POUL RUDERS (b.1949): Vol. 7 - Symphony No. 4 "An Organ Symphony" (Flemming Dreisig [organ], Odense Symphony Orchestra; Robert Minczuk), Trio Transcendale for Organ (Nichoals Wearne), Songs and Rhapsodies for Accordion and Ensemble (Frode Andersen [accordion], Athelas Sinfonietta Copenhagen).
Catalogue Number: 01N069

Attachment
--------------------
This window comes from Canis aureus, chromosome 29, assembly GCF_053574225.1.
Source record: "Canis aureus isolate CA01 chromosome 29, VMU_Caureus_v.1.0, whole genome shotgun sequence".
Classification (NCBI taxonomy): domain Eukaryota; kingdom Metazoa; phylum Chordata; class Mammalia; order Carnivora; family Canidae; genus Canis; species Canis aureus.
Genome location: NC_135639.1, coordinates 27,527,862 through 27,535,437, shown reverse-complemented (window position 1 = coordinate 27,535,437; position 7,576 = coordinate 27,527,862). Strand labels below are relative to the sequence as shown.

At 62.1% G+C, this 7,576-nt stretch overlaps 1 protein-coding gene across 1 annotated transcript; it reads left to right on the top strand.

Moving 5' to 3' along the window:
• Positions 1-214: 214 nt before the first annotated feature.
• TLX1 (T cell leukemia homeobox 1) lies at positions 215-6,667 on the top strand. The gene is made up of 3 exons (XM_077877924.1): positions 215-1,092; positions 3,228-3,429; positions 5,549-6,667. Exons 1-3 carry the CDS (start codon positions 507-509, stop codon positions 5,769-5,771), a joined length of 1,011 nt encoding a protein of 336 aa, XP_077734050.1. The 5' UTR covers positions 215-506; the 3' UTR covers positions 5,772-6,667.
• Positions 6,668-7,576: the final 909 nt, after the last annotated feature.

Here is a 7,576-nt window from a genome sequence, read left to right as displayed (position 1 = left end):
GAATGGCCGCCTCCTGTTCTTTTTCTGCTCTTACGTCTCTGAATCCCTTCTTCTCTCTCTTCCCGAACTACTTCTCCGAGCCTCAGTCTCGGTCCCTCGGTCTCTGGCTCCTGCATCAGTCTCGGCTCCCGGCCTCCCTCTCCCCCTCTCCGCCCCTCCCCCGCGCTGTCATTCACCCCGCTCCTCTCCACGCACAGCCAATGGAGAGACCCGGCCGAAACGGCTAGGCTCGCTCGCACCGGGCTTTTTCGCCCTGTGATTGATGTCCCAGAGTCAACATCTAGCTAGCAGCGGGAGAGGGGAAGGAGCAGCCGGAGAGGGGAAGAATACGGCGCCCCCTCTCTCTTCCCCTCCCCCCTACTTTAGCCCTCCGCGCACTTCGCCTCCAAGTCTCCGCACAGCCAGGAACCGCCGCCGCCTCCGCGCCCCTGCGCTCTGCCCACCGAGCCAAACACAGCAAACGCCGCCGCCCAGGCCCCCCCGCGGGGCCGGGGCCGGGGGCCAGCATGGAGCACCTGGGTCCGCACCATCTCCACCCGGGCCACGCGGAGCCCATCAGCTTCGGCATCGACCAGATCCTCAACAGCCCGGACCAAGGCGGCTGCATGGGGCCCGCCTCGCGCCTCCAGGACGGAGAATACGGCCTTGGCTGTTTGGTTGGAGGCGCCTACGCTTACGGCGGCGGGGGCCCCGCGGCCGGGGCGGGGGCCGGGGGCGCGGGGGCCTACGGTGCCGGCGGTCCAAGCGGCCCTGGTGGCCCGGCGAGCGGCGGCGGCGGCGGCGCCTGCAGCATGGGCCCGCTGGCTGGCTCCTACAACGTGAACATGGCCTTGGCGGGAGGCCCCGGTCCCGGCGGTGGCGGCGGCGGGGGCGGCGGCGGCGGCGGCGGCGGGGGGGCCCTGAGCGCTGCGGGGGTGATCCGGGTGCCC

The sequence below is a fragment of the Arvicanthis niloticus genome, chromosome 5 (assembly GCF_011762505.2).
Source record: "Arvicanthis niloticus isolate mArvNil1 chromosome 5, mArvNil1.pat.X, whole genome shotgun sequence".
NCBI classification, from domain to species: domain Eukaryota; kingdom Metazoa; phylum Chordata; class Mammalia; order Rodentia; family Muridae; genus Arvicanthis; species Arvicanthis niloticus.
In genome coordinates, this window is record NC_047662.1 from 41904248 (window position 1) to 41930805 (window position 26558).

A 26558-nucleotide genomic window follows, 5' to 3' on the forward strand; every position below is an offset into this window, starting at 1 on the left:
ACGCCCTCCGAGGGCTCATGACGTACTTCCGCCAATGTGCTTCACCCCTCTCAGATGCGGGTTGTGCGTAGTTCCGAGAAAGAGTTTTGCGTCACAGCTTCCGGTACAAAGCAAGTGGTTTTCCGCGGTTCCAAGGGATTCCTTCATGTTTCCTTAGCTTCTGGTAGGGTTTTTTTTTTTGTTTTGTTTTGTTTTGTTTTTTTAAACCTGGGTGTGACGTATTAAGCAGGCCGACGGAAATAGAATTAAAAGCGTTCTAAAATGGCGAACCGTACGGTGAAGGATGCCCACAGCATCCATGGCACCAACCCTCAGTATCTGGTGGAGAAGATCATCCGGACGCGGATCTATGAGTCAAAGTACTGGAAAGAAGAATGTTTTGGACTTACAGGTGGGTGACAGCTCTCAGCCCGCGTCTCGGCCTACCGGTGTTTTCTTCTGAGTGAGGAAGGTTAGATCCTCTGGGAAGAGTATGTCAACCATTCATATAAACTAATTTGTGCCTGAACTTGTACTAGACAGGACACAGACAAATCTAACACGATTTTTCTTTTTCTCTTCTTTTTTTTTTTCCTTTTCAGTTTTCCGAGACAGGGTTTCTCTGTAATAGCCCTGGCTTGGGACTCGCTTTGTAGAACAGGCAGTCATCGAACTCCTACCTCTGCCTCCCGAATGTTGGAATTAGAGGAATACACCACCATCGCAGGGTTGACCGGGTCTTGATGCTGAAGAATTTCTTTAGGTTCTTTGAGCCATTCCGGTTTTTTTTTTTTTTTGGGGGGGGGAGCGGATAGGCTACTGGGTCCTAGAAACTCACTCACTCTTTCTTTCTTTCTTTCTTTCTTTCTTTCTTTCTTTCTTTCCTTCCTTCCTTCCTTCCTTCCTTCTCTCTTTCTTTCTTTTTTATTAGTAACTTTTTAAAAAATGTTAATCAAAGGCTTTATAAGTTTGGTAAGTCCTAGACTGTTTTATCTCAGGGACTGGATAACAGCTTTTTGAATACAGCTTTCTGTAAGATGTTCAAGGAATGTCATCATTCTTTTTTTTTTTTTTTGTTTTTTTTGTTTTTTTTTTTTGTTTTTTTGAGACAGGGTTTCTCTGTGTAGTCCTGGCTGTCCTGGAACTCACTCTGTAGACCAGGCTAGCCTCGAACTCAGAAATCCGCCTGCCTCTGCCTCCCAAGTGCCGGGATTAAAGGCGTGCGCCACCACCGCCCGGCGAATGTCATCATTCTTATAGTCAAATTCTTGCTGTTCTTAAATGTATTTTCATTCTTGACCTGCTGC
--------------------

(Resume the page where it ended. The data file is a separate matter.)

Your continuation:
Description: The symphony is as impressive a work as one would expect of a symphony for organ and orchestra by one of Denmark's finest contemporary composers, and its most idiosyncratic. Unsurprisingly, the work is firmly grounded in tonality, though as usual, Ruders takes leave to introduce whatever kind and degree of dissonance he chooses to suit his dramatic needs, and as is often the case, a mood of melancholy or foreboding pervades much of the piece. The organ is used less in a concertante role than as an enormously sonorous and versatile addition to the orchestral palette (much as he has used the accordion to augment chamber combinations) - there is virtuoso keyboard writing aplenty, to be sure, but sometimes this is dovetailed into virtuoso orchestral material so as to leave some doubt as to where the one leaves off and the other starts. The first movement is a brooding prelude, all craggy landscape and lowering storm clouds, and this is followed by a funeral march, initially shocking in its brutality. But then the music unexpectedly develops a certain swing, and suddenly we are closer to a New Orleans funeral, and then the texture lightens into a kind of scherzo. The real scherzo follows, a virtuoso étude or concerto for orchestra (indeed, Bartók's seems deliberately evoked). The massive finale is based on an ostinato, increasingly majestically elaborated for the full forces, leading to a magnificent peroration and a very tonal final statement. The little solo organ piece is a technical tour de force, beginning in Baroque pastiche and developing increasing chromatic tendencies, concluding in a very dissonant idiom indeed. The twelve short movements of Songs and Rhapsodies punctuate a varied sequence of evocative impressions, with very creative use of both consonant and dissonant harmony, with fast motoric rhapsodies, with an energetic post-minimalist feel.